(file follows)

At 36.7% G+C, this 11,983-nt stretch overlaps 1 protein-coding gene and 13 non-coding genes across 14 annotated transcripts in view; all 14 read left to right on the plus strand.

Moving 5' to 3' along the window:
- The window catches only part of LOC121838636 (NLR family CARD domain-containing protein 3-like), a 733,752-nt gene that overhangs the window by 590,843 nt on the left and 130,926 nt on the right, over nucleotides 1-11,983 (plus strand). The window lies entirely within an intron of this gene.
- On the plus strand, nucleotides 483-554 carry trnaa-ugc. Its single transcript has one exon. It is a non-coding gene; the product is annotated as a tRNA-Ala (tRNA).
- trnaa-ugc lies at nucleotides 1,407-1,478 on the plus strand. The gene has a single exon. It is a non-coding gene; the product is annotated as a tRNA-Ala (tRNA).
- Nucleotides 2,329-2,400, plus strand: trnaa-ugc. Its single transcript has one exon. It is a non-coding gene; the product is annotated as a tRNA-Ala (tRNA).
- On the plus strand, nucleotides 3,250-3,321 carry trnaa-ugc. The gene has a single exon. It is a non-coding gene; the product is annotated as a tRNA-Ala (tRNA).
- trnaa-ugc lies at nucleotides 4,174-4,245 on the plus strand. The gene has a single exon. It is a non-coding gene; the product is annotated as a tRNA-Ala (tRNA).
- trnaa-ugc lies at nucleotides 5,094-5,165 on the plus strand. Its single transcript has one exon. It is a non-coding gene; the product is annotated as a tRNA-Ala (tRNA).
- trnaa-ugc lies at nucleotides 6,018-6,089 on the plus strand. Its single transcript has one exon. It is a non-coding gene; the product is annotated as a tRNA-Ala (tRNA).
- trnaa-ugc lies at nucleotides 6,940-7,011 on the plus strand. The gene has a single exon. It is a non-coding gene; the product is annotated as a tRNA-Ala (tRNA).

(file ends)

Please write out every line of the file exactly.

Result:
At 36.7% G+C, this 11,983-nt stretch overlaps 1 protein-coding gene and 13 non-coding genes across 14 annotated transcripts in view; all 14 read left to right on the plus strand.

Moving 5' to 3' along the window:
- The window catches only part of LOC121838636 (NLR family CARD domain-containing protein 3-like), a 733,752-nt gene that overhangs the window by 590,843 nt on the left and 130,926 nt on the right, over nucleotides 1-11,983 (plus strand). The window lies entirely within an intron of this gene.
- On the plus strand, nucleotides 483-554 carry trnaa-ugc. Its single transcript has one exon. It is a non-coding gene; the product is annotated as a tRNA-Ala (tRNA).
- trnaa-ugc lies at nucleotides 1,407-1,478 on the plus strand. The gene has a single exon. It is a non-coding gene; the product is annotated as a tRNA-Ala (tRNA).
- Nucleotides 2,329-2,400, plus strand: trnaa-ugc. Its single transcript has one exon. It is a non-coding gene; the product is annotated as a tRNA-Ala (tRNA).
- On the plus strand, nucleotides 3,250-3,321 carry trnaa-ugc. The gene has a single exon. It is a non-coding gene; the product is annotated as a tRNA-Ala (tRNA).
- trnaa-ugc lies at nucleotides 4,174-4,245 on the plus strand. The gene has a single exon. It is a non-coding gene; the product is annotated as a tRNA-Ala (tRNA).
- trnaa-ugc lies at nucleotides 5,094-5,165 on the plus strand. Its single transcript has one exon. It is a non-coding gene; the product is annotated as a tRNA-Ala (tRNA).
- trnaa-ugc lies at nucleotides 6,018-6,089 on the plus strand. Its single transcript has one exon. It is a non-coding gene; the product is annotated as a tRNA-Ala (tRNA).
- trnaa-ugc lies at nucleotides 6,940-7,011 on the plus strand. The gene has a single exon. It is a non-coding gene; the product is annotated as a tRNA-Ala (tRNA).